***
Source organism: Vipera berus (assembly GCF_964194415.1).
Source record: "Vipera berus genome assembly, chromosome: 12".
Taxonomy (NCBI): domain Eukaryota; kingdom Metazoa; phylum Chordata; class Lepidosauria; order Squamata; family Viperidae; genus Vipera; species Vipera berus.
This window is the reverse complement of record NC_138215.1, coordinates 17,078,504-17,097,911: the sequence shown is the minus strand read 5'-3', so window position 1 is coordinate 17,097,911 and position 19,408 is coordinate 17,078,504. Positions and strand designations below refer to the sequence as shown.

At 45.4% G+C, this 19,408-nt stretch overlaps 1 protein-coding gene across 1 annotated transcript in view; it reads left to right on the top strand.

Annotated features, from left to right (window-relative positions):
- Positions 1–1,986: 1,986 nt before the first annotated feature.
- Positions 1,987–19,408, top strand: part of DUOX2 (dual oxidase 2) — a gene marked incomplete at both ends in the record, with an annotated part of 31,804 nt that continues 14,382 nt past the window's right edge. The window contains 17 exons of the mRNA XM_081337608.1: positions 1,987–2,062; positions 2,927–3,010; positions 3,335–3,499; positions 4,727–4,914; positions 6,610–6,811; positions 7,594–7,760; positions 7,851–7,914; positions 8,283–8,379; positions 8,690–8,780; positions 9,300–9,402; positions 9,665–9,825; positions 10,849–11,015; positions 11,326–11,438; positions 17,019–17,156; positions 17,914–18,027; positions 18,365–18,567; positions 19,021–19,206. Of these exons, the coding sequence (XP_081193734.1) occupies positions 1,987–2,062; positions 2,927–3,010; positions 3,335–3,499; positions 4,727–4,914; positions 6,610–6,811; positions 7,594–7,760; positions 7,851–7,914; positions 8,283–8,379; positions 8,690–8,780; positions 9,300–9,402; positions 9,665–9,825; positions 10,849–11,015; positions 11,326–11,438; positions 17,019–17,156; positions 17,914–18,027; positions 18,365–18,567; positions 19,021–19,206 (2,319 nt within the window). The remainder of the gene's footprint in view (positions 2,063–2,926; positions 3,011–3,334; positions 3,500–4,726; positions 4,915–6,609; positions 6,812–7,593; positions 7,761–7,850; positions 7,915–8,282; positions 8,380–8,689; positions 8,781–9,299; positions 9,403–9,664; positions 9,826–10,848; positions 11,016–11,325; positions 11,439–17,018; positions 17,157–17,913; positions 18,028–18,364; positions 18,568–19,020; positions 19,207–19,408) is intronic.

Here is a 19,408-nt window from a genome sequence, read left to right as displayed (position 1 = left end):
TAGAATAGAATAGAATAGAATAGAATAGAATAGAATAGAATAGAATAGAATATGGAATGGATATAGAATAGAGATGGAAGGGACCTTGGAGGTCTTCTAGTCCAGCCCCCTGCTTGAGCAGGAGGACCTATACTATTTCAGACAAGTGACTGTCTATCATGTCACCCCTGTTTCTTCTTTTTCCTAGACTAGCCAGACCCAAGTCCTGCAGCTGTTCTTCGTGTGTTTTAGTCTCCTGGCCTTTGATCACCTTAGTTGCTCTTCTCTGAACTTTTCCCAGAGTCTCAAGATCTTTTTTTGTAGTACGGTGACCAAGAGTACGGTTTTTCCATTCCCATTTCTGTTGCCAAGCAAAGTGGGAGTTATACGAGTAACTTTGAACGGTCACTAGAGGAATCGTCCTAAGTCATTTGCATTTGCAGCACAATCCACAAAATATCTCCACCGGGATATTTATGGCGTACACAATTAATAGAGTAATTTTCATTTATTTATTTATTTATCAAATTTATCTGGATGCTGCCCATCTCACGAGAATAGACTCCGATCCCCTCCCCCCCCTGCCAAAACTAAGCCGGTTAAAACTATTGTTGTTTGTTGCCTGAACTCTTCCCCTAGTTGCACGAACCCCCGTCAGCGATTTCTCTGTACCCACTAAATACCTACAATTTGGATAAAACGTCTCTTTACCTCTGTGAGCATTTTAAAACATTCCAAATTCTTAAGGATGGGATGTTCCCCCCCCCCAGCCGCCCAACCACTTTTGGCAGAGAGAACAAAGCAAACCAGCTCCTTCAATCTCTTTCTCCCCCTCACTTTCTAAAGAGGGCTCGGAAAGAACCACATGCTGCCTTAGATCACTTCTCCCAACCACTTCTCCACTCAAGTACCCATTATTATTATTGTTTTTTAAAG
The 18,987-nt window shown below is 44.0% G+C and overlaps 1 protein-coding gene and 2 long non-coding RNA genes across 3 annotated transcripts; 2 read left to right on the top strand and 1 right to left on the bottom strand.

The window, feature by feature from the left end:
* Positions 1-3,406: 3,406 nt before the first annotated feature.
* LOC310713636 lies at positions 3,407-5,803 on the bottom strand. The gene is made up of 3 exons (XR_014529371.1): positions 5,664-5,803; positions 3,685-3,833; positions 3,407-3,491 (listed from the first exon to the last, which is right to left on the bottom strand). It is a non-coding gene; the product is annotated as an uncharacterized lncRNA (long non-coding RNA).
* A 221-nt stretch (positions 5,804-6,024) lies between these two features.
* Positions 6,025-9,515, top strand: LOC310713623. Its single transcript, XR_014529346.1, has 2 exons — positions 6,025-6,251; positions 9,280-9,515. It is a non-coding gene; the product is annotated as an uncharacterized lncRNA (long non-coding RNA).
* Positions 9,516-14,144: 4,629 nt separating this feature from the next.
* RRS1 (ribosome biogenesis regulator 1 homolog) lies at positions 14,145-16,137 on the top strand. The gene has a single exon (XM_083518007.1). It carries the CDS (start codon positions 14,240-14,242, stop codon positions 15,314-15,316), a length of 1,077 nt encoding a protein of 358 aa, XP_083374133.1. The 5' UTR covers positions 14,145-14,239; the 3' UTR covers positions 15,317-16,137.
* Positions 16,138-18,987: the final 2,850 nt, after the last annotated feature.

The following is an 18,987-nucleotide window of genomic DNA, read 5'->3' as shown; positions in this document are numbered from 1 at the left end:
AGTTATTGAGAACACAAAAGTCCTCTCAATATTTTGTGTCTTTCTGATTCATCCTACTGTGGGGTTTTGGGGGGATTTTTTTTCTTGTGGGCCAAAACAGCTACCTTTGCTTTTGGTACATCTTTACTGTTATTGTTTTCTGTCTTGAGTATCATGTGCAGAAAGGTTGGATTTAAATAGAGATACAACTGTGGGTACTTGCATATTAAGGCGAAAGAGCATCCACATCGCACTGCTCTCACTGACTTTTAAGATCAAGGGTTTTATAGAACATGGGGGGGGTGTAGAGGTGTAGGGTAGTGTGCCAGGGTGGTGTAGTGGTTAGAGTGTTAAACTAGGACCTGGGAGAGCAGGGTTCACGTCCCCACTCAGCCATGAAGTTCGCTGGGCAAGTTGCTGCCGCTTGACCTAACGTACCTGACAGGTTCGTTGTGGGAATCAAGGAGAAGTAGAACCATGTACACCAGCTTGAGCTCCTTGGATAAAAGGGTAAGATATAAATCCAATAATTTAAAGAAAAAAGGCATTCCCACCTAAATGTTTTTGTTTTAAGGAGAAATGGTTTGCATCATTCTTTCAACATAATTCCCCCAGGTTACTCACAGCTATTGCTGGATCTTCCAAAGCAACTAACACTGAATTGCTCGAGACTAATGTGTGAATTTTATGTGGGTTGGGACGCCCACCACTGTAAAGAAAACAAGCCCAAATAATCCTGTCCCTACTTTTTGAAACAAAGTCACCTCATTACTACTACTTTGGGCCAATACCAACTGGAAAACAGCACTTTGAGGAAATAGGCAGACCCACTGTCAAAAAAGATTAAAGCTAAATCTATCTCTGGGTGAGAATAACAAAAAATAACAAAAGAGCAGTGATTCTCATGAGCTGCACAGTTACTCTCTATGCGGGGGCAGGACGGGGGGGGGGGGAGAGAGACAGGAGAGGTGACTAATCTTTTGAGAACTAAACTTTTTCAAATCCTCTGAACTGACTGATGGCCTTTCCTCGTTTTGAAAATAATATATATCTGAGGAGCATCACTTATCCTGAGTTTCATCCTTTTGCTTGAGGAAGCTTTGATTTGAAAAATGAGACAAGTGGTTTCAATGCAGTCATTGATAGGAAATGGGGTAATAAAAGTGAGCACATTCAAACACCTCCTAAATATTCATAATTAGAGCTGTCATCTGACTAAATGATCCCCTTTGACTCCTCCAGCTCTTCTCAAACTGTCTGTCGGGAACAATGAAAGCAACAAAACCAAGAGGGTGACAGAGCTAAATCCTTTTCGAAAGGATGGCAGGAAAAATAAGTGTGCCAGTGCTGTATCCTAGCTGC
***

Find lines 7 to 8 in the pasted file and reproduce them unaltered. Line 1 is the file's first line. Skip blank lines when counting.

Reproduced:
- Positions 1–1,986: 1,986 nt before the first annotated feature.
- Positions 1,987–19,408, top strand: part of DUOX2 (dual oxidase 2) — a gene marked incomplete at both ends in the record, with an annotated part of 31,804 nt that continues 14,382 nt past the window's right edge. The window contains 17 exons of the mRNA XM_081337608.1: positions 1,987–2,062; positions 2,927–3,010; positions 3,335–3,499; positions 4,727–4,914; positions 6,610–6,811; positions 7,594–7,760; positions 7,851–7,914; positions 8,283–8,379; positions 8,690–8,780; positions 9,300–9,402; positions 9,665–9,825; positions 10,849–11,015; positions 11,326–11,438; positions 17,019–17,156; positions 17,914–18,027; positions 18,365–18,567; positions 19,021–19,206. Of these exons, the coding sequence (XP_081193734.1) occupies positions 1,987–2,062; positions 2,927–3,010; positions 3,335–3,499; positions 4,727–4,914; positions 6,610–6,811; positions 7,594–7,760; positions 7,851–7,914; positions 8,283–8,379; positions 8,690–8,780; positions 9,300–9,402; positions 9,665–9,825; positions 10,849–11,015; positions 11,326–11,438; positions 17,019–17,156; positions 17,914–18,027; positions 18,365–18,567; positions 19,021–19,206 (2,319 nt within the window). The remainder of the gene's footprint in view (positions 2,063–2,926; positions 3,011–3,334; positions 3,500–4,726; positions 4,915–6,609; positions 6,812–7,593; positions 7,761–7,850; positions 7,915–8,282; positions 8,380–8,689; positions 8,781–9,299; positions 9,403–9,664; positions 9,826–10,848; positions 11,016–11,325; positions 11,439–17,018; positions 17,157–17,913; positions 18,028–18,364; positions 18,568–19,020; positions 19,207–19,408) is intronic.